If you plan to post on here again, and intend to re-hash this old saw, please don’t. Go somewhere else.

      • obarthelemy

        You mean, like all the facts you’re posting yourself ?

  • Elliot Temple

    “then next year Apple should get another $200 million from its population of users.”

    typo. you meant billion not million.

  • Costa K

    I guess they’re doomed.

  • Mark Gold

    Horace,

    I wonder if the 800 million iTunes accounts under represents the number of iOS users. In my family we have one iTunes account which five members of my family share ( we can share the music, movies and app purchases). One Apple ID but five individuals with five iPhones, iPads and Laptops (my kids are in college).

    • highr0llerr

      On the other hand, you have inactive iTunes accounts and people with more than one account. Since you now can create an iTunes account without a credit card, it’s pretty easy to do. Some international users do this, so that they can use services like iTunes radio, available only in the US, and Australia, I believe. Besides, you don’t have to own an iOS device to have an iTunes account. Some may own just an iPod shuffle, or a Mac. I highly doubt that the number of active iOS users is greater than 800 million, as the cumulative number of iOS devices ever sold is 900 mln.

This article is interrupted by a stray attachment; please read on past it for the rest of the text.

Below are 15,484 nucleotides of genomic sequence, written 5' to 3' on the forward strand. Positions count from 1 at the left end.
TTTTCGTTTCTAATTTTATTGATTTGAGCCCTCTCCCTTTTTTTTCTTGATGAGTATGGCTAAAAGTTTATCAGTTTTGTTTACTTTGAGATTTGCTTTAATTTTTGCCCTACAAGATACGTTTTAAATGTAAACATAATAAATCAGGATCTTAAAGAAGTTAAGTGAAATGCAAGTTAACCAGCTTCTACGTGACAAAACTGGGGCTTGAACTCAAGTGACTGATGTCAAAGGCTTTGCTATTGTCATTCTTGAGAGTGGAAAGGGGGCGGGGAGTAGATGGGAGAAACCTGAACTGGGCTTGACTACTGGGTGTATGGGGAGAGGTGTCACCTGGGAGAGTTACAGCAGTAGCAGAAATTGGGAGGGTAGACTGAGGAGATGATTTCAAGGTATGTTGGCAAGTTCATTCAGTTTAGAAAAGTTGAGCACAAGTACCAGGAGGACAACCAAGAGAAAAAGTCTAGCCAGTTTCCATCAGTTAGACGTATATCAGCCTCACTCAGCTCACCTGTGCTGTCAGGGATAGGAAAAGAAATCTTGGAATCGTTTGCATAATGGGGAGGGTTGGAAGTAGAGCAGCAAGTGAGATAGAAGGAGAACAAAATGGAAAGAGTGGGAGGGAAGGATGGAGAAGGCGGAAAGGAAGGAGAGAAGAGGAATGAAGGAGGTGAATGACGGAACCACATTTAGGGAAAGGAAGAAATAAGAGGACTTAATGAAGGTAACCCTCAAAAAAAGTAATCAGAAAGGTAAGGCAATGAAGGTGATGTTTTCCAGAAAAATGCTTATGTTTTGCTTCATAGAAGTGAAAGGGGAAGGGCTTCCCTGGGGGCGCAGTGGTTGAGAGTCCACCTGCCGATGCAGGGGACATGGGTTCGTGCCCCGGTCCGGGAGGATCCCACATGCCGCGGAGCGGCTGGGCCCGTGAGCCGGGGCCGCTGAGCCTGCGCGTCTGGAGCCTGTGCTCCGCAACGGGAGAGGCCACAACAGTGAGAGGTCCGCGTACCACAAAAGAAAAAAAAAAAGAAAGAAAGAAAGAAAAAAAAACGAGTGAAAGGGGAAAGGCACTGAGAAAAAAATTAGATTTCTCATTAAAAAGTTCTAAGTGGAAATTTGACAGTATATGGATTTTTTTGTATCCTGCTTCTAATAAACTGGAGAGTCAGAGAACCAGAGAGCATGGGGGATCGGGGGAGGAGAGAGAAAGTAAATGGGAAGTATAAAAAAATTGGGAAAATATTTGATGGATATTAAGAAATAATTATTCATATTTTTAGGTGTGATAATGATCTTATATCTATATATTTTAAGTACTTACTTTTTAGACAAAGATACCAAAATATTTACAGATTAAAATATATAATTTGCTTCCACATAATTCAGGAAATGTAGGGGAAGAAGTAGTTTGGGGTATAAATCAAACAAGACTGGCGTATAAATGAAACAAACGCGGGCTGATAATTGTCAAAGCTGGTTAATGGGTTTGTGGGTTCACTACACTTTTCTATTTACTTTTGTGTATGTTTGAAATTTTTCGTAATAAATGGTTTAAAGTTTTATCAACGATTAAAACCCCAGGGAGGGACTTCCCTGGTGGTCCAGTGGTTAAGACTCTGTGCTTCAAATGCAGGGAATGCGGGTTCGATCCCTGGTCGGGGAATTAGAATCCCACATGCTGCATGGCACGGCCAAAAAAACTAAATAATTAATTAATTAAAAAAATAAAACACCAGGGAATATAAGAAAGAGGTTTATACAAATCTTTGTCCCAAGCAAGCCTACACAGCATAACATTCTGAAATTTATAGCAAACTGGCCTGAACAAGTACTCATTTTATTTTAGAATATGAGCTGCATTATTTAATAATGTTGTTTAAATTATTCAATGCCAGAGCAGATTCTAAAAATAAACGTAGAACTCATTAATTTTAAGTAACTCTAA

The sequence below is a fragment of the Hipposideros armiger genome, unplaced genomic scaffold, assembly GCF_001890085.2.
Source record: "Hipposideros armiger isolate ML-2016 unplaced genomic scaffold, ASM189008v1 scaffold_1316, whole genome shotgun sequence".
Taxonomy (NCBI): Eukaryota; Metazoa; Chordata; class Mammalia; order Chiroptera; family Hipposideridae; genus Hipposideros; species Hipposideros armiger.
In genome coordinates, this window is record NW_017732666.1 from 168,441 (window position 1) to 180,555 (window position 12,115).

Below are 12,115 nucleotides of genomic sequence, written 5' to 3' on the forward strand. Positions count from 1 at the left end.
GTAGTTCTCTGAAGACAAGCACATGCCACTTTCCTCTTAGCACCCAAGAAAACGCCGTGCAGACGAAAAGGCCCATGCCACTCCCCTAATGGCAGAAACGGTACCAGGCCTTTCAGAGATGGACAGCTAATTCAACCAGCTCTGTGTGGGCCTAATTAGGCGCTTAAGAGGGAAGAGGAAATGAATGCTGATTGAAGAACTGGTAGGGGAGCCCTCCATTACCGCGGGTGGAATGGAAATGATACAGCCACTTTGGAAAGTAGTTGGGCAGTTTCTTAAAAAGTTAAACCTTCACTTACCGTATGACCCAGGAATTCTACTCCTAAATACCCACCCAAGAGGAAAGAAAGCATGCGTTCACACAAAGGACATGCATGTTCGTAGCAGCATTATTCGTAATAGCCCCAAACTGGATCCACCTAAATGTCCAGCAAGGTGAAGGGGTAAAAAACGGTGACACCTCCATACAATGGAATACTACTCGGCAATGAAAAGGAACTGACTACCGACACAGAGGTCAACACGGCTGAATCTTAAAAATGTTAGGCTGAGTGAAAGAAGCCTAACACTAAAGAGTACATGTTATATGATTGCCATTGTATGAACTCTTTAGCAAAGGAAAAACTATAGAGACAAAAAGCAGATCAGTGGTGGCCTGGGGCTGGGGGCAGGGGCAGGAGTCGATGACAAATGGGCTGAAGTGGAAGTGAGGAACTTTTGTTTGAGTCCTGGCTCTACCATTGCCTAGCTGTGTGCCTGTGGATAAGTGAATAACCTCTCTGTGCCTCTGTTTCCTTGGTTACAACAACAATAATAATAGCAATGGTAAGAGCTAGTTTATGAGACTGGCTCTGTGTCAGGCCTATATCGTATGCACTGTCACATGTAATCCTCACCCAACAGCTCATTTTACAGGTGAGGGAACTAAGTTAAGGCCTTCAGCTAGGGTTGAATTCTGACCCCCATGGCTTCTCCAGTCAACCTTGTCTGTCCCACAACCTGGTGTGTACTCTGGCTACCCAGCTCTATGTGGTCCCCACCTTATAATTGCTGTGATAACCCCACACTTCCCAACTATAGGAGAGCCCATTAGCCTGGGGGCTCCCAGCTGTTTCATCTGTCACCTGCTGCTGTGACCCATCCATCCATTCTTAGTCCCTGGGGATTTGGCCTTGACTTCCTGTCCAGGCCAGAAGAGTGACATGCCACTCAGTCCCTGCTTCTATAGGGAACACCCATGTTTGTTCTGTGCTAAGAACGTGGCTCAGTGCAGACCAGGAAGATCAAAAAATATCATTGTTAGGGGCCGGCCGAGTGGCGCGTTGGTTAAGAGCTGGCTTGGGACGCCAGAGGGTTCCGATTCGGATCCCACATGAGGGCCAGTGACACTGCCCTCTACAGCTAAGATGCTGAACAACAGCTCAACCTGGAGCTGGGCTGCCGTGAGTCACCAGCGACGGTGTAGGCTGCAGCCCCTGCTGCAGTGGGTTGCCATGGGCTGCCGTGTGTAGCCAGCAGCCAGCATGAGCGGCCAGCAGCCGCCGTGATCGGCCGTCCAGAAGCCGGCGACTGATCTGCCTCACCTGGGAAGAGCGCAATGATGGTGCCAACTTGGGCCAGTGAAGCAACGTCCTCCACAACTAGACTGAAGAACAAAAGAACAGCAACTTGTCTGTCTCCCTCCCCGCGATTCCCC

• melci

        Apple excludes inactive accounts as they have specifically stated these are all “active” accounts.

        Apple has sold 295 million non-iOS iPods since 2001 so that places an upper bound on how many could be iPod users and considering one wouldn’t expect too many iPods from 13 years ago to still be active, the number reduces further.

        Add in the significant percentage of iPod owners who also own iOS devices and it becomes apparent that 700 million active iOS users is not at all unreasonable.

    • http://www.asymco.com Horace Dediu